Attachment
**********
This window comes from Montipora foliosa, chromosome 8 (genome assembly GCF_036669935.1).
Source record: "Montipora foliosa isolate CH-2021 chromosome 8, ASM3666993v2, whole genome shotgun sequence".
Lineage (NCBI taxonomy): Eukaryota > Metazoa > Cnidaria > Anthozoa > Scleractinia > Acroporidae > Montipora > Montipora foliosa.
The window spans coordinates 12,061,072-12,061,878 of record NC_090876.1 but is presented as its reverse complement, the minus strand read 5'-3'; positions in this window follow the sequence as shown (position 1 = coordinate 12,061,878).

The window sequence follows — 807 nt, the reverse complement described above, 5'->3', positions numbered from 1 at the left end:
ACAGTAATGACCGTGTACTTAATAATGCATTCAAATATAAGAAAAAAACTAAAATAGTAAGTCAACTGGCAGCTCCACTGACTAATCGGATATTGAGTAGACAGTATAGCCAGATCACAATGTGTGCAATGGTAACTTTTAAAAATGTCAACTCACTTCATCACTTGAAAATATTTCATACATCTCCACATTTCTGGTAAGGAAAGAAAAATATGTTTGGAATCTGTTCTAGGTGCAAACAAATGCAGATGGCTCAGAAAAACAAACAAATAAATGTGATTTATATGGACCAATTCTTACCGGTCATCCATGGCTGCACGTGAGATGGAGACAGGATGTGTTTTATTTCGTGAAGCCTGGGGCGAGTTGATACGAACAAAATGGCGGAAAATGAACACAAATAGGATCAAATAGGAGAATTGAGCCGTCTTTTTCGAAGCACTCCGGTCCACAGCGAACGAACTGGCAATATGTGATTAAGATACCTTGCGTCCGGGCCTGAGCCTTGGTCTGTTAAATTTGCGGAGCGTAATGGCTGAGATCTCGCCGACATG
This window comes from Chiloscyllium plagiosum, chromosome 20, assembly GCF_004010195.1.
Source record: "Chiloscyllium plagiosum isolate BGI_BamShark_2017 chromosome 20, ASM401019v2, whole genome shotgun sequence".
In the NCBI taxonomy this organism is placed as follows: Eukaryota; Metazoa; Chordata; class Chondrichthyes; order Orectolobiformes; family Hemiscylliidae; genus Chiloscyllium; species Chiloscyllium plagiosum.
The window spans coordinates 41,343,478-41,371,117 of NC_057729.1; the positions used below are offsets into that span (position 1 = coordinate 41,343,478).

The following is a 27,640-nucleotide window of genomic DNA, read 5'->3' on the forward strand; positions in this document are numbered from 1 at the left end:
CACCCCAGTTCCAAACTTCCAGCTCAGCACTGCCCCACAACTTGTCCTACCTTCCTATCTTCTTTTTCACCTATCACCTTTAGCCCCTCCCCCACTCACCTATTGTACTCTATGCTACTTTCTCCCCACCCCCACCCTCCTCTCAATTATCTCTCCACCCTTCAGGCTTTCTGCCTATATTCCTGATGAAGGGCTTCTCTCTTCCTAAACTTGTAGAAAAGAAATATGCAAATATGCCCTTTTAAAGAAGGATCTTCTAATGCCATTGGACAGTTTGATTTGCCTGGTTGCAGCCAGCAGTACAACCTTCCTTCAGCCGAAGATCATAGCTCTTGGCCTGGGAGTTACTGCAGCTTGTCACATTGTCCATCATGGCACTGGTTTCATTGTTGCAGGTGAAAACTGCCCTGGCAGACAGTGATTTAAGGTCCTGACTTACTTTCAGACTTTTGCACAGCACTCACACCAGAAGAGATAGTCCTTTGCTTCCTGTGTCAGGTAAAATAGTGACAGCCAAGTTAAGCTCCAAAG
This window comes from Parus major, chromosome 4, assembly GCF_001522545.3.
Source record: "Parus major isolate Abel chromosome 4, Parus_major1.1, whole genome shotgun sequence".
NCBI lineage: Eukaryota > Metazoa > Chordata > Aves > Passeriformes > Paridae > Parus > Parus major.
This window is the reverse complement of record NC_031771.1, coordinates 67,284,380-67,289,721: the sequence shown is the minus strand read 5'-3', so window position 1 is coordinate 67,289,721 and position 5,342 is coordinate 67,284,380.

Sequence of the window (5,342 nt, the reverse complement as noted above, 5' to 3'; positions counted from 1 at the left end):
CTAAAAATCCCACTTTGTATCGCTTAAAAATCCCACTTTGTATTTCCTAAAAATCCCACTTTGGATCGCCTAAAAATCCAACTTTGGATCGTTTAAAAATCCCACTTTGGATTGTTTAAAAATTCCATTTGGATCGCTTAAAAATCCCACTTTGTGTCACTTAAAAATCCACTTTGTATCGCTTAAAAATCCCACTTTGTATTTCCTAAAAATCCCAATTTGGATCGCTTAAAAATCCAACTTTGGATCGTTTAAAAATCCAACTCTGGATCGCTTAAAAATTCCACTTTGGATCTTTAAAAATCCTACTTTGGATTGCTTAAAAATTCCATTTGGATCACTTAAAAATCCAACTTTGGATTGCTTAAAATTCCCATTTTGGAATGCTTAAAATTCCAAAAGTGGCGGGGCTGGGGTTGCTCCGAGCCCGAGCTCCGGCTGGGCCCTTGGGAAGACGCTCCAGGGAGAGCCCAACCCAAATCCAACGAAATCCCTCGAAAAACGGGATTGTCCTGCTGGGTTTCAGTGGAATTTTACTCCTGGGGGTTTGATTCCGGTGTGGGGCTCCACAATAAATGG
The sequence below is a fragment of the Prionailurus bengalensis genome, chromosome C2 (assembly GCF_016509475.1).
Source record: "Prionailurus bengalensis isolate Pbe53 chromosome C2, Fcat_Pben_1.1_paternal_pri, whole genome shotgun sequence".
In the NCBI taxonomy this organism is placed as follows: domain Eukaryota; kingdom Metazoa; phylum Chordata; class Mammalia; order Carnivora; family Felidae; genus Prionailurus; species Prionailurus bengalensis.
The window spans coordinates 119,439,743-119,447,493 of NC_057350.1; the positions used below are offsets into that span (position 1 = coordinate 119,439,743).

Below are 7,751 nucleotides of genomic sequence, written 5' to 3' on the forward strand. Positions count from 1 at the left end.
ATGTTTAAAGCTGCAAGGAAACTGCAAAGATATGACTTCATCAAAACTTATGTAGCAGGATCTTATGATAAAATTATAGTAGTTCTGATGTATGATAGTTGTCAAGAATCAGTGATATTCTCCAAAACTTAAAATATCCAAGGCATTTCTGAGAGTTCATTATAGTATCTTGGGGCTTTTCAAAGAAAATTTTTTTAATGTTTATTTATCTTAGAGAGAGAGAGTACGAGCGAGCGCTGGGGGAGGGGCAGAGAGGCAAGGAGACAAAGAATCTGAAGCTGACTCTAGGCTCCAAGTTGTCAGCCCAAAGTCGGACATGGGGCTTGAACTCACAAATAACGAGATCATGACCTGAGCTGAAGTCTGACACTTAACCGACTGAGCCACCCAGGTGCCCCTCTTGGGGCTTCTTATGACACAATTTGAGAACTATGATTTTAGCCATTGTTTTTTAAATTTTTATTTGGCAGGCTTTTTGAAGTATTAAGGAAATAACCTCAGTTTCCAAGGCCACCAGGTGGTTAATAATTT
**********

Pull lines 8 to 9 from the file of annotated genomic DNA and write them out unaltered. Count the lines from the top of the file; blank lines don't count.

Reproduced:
Source record: "Chiloscyllium plagiosum isolate BGI_BamShark_2017 chromosome 20, ASM401019v2, whole genome shotgun sequence".
In the NCBI taxonomy this organism is placed as follows: Eukaryota; Metazoa; Chordata; class Chondrichthyes; order Orectolobiformes; family Hemiscylliidae; genus Chiloscyllium; species Chiloscyllium plagiosum.